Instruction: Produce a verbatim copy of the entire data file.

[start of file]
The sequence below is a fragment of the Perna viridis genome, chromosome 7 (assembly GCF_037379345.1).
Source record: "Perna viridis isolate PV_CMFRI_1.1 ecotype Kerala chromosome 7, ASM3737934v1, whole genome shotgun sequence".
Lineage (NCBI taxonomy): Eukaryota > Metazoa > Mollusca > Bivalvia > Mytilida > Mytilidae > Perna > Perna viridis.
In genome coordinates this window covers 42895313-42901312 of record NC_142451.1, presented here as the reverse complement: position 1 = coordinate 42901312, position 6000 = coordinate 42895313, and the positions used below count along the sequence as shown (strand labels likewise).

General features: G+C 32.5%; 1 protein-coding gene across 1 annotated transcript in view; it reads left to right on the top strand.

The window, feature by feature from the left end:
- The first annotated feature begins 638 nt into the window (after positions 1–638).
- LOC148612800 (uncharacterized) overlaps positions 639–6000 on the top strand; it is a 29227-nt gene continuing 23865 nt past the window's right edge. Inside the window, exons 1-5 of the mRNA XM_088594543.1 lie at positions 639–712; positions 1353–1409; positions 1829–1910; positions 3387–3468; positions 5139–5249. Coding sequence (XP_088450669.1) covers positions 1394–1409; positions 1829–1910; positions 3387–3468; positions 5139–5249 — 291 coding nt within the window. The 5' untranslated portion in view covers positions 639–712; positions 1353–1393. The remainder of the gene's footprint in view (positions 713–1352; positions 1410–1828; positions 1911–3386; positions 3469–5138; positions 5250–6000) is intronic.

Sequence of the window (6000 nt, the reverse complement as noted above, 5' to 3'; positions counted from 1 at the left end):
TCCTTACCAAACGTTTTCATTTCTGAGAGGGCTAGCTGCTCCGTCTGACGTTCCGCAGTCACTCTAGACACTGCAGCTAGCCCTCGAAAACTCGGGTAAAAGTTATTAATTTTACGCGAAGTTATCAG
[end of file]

The sequence below is a fragment of the Perna viridis genome, chromosome 7 (assembly GCF_037379345.1).
Source record: "Perna viridis isolate PV_CMFRI_1.1 ecotype Kerala chromosome 7, ASM3737934v1, whole genome shotgun sequence".
Lineage (NCBI taxonomy): Eukaryota > Metazoa > Mollusca > Bivalvia > Mytilida > Mytilidae > Perna > Perna viridis.
In genome coordinates this window covers 42895313-42901312 of record NC_142451.1, presented here as the reverse complement: position 1 = coordinate 42901312, position 6000 = coordinate 42895313, and the positions used below count along the sequence as shown (strand labels likewise).

General features: G+C 32.5%; 1 protein-coding gene across 1 annotated transcript in view; it reads left to right on the top strand.

The window, feature by feature from the left end:
- The first annotated feature begins 638 nt into the window (after positions 1–638).
- LOC148612800 (uncharacterized) overlaps positions 639–6000 on the top strand; it is a 29227-nt gene continuing 23865 nt past the window's right edge. Inside the window, exons 1-5 of the mRNA XM_088594543.1 lie at positions 639–712; positions 1353–1409; positions 1829–1910; positions 3387–3468; positions 5139–5249. Coding sequence (XP_088450669.1) covers positions 1394–1409; positions 1829–1910; positions 3387–3468; positions 5139–5249 — 291 coding nt within the window. The 5' untranslated portion in view covers positions 639–712; positions 1353–1393. The remainder of the gene's footprint in view (positions 713–1352; positions 1410–1828; positions 1911–3386; positions 3469–5138; positions 5250–6000) is intronic.

Sequence of the window (6000 nt, the reverse complement as noted above, 5' to 3'; positions counted from 1 at the left end):
TCCTTACCAAACGTTTTCATTTCTGAGAGGGCTAGCTGCTCCGTCTGACGTTCCGCAGTCACTCTAGACACTGCAGCTAGCCCTCGAAAACTCGGGTAAAAGTTATTAATTTTACGCGAAGTTATCAG